Research Article

The human tumor microbiome is composed of tumor type–specific intracellular bacteria

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Science  29 May 2020:
Vol. 368, Issue 6494, pp. 973-980
DOI: 10.1126/science.aay9189

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Profiling tumor bacteria

Bacteria are well-known residents in human tumors, but whether their presence is advantageous to the tumors or to the bacteria themselves has been unclear. As an initial step toward addressing this question, Nejman et al. produced an exhaustive catalog of the bacteria present in more than 1500 human tumors representing seven different tumor types (see the Perspective by Atreya and Turnbaugh). They found that the bacteria within tumors were localized within both cancer cells and immune cells and that the bacterial composition varied according to tumor type. Certain biologically plausible associations were identified. For example, breast cancer subtypes characterized by increased oxidative stress were enriched in bacteria that produce mycothiol, which can detoxify reactive oxygen species.

Science, this issue p. 973; see also p. 938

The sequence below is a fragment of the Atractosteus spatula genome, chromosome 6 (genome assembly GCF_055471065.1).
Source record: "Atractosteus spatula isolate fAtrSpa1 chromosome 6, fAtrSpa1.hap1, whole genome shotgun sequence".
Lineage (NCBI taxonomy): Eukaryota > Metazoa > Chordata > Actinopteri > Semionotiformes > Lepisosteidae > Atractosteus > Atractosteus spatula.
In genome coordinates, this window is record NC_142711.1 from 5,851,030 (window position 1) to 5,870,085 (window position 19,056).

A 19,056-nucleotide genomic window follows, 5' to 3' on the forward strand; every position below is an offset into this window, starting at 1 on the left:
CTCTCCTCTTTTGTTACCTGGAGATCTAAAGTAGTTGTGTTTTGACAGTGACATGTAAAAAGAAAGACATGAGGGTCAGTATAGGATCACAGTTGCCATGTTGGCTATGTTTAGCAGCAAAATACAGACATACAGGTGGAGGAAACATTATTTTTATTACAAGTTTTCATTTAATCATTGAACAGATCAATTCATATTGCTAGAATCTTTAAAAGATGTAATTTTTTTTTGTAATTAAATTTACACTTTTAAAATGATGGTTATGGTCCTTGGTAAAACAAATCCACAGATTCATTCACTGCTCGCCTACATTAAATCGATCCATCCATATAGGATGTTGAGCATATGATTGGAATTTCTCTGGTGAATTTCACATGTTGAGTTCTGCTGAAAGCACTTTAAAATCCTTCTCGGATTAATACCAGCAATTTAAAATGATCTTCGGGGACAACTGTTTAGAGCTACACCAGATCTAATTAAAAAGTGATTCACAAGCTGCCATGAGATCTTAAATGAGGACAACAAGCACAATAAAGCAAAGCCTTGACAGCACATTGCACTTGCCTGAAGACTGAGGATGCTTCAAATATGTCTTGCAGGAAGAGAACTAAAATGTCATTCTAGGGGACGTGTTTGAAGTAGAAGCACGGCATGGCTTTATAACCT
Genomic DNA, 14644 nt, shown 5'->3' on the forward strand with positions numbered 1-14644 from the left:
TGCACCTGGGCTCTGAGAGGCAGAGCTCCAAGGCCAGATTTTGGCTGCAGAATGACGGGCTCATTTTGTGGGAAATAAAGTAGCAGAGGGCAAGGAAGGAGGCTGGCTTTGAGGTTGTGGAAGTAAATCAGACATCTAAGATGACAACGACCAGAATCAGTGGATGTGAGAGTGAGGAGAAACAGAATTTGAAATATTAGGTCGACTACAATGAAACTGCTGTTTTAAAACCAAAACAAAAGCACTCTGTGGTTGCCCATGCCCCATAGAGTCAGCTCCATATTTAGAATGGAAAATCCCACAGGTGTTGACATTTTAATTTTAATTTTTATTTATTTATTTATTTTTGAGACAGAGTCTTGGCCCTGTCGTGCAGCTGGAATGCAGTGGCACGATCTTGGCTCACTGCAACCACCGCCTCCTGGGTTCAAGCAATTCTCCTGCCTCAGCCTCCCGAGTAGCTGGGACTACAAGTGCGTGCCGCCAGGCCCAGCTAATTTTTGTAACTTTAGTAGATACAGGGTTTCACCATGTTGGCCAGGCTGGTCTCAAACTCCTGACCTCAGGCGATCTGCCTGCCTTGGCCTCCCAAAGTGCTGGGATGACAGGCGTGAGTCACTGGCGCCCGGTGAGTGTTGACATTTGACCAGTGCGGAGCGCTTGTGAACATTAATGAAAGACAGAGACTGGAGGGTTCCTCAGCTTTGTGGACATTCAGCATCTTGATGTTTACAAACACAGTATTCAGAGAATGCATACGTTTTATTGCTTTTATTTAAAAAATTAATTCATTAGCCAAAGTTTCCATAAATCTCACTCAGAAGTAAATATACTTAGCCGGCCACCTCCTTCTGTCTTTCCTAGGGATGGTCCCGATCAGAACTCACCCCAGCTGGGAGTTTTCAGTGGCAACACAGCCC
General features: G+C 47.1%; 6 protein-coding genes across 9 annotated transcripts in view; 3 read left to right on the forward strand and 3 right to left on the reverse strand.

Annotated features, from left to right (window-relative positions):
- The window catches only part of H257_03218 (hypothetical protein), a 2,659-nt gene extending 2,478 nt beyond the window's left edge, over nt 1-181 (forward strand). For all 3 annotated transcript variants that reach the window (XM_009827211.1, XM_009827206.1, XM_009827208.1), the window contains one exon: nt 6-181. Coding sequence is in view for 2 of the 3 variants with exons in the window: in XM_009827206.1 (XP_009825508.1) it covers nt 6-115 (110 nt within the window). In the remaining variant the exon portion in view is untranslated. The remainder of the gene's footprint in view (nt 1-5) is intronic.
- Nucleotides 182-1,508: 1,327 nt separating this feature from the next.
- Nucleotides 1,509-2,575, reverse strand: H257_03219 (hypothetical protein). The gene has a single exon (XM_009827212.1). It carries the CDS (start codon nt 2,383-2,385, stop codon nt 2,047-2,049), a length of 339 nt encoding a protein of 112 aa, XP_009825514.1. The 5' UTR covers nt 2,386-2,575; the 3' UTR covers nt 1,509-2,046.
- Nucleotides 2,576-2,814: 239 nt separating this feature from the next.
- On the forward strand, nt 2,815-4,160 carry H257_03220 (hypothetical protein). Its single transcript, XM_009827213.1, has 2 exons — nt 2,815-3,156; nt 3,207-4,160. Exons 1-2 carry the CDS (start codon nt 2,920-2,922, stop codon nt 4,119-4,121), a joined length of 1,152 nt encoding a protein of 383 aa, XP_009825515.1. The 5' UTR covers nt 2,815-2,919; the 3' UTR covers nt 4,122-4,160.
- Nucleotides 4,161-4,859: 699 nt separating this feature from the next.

Abstract

Bacteria were first detected in human tumors more than 100 years ago, but the characterization of the tumor microbiome has remained challenging because of its low biomass. We undertook a comprehensive analysis of the tumor microbiome, studying 1526 tumors and their adjacent normal tissues across seven cancer types, including breast, lung, ovary, pancreas, melanoma, bone, and brain tumors. We found that each tumor type has a distinct microbiome composition and that breast cancer has a particularly rich and diverse microbiome. The intratumor bacteria are mostly intracellular and are present in both cancer and immune cells. We also noted correlations between intratumor bacteria or their predicted functions with tumor types and subtypes, patients’ smoking status, and the response to immunotherapy.

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